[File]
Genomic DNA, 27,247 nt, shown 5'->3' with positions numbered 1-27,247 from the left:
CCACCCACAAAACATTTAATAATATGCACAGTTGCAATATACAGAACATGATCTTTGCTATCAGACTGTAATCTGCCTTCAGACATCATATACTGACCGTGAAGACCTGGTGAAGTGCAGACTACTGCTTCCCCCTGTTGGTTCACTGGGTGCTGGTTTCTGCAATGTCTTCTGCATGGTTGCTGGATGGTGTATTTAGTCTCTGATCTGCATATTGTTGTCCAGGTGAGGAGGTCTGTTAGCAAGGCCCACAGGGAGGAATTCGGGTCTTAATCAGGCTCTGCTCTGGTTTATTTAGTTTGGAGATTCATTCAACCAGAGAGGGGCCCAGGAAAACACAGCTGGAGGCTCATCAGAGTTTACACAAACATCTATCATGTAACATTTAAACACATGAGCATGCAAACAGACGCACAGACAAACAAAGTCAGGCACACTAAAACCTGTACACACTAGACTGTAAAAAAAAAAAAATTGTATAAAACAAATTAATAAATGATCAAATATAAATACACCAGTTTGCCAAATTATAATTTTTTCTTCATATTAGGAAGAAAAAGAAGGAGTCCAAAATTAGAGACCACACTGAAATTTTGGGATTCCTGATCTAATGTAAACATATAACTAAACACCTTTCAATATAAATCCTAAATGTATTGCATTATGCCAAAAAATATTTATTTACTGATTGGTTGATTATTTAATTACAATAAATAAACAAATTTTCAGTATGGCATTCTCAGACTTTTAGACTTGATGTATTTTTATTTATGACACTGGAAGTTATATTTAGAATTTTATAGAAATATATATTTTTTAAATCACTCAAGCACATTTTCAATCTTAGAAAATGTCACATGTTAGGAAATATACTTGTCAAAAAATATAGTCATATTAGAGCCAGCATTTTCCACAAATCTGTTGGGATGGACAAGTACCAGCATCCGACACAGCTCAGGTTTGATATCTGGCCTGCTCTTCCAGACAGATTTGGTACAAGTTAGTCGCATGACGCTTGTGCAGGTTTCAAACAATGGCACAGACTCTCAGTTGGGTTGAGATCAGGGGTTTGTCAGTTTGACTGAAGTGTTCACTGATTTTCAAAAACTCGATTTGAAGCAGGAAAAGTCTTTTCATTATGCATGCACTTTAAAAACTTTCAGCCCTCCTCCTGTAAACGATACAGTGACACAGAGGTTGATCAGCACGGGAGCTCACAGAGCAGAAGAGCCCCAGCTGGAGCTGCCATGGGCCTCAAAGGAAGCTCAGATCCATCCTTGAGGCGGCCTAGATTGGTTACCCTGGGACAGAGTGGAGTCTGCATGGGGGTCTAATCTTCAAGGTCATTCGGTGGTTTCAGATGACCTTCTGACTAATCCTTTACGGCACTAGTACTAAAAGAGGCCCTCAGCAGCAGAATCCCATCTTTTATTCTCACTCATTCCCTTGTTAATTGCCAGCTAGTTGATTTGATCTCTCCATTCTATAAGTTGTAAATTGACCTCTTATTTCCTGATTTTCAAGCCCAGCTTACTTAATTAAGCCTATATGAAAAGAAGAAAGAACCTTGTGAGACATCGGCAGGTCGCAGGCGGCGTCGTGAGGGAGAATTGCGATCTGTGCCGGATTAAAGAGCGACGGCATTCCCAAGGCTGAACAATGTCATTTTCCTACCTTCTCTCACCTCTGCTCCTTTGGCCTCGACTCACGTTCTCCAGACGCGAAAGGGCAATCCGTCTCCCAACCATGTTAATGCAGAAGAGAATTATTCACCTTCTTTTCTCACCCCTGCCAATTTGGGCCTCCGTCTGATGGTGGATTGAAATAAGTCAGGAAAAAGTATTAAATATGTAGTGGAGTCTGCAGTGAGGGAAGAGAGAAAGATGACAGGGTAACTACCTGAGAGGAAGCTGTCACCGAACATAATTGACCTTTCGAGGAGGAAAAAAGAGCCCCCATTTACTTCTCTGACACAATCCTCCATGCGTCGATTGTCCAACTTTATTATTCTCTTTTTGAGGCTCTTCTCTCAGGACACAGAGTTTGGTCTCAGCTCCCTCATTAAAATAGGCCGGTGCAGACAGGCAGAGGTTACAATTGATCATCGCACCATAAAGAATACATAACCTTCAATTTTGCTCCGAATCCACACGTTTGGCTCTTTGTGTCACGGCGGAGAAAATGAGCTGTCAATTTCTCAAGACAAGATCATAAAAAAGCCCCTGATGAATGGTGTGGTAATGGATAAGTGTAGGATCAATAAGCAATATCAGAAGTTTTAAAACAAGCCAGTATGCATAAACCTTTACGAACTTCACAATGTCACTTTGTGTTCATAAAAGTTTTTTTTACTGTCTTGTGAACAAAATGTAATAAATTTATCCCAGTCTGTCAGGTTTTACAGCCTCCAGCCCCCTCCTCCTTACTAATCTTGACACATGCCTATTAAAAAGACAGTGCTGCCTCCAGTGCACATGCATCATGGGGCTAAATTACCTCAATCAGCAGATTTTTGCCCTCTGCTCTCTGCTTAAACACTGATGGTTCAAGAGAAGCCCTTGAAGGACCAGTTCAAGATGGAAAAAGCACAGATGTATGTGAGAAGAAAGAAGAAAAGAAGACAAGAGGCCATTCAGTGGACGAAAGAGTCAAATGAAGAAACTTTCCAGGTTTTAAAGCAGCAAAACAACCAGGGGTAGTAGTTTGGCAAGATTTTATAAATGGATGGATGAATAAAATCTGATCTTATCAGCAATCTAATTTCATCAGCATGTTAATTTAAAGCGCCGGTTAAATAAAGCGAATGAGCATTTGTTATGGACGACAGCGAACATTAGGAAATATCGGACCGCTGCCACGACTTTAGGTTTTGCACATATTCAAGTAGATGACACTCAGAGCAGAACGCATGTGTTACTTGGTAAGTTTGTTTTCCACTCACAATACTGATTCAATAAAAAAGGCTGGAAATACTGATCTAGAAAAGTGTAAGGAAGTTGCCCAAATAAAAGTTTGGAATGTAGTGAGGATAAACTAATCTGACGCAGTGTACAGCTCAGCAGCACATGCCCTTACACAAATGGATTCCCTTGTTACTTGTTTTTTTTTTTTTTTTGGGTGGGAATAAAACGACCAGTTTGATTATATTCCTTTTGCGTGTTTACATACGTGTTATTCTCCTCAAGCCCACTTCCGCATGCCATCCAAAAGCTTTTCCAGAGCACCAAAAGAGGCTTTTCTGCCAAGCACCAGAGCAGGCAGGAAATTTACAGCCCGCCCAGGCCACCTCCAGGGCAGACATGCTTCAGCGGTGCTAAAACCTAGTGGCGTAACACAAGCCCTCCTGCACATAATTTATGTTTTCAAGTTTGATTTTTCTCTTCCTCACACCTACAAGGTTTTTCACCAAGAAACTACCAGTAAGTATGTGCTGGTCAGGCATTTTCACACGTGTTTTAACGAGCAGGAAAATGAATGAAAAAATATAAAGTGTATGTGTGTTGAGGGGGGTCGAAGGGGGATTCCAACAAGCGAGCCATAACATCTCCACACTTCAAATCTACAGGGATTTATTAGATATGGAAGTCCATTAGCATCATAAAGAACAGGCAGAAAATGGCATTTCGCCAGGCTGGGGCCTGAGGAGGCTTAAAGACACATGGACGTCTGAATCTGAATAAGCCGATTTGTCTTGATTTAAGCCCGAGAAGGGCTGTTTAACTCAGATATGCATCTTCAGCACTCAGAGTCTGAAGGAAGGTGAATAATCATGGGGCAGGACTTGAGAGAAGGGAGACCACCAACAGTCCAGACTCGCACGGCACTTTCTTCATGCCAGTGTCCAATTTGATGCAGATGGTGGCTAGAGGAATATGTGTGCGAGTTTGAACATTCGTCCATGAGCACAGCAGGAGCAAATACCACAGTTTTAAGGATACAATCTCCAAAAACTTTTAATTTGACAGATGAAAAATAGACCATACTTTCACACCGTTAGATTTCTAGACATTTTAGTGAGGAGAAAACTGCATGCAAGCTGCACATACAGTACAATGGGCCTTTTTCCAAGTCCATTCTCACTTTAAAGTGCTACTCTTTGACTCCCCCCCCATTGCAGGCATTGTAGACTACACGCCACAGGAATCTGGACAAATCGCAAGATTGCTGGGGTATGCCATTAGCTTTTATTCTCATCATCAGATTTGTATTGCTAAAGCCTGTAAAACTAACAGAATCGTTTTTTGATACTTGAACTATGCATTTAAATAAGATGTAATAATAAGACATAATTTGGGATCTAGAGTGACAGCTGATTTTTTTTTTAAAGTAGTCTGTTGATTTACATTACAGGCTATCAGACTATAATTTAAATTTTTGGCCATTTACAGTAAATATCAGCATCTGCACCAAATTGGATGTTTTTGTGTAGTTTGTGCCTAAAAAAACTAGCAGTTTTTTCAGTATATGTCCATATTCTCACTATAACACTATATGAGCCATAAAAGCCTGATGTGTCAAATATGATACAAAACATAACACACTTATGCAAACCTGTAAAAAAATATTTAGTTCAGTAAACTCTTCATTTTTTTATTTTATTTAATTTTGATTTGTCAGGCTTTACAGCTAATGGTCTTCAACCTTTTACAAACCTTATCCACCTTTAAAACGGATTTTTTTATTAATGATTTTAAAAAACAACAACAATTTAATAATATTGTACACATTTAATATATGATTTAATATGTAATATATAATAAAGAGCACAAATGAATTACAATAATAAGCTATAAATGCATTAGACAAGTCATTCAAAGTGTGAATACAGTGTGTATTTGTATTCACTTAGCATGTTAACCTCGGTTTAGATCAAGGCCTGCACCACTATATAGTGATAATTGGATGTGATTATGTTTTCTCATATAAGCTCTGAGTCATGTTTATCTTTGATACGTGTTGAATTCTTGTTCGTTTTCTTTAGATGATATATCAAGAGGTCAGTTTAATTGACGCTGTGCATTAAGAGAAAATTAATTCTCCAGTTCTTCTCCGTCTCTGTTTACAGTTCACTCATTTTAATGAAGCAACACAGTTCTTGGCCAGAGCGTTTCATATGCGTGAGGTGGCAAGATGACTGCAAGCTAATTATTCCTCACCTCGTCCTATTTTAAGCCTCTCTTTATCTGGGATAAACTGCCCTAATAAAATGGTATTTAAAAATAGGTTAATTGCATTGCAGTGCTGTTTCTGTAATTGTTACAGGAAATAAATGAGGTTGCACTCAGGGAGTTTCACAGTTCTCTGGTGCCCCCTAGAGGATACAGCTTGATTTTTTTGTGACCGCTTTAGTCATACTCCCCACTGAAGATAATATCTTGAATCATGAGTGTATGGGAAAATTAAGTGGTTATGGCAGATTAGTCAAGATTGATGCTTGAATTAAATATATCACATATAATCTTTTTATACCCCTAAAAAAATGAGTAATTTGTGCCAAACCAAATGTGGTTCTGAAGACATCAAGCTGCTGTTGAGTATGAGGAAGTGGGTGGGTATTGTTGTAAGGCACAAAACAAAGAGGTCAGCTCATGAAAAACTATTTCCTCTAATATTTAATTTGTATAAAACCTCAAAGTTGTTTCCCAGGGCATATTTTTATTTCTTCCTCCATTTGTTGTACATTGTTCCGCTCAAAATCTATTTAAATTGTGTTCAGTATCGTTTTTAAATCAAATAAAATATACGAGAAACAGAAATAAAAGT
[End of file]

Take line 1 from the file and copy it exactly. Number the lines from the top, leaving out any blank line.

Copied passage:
Genomic DNA, 27,247 nt, shown 5'->3' with positions numbered 1-27,247 from the left: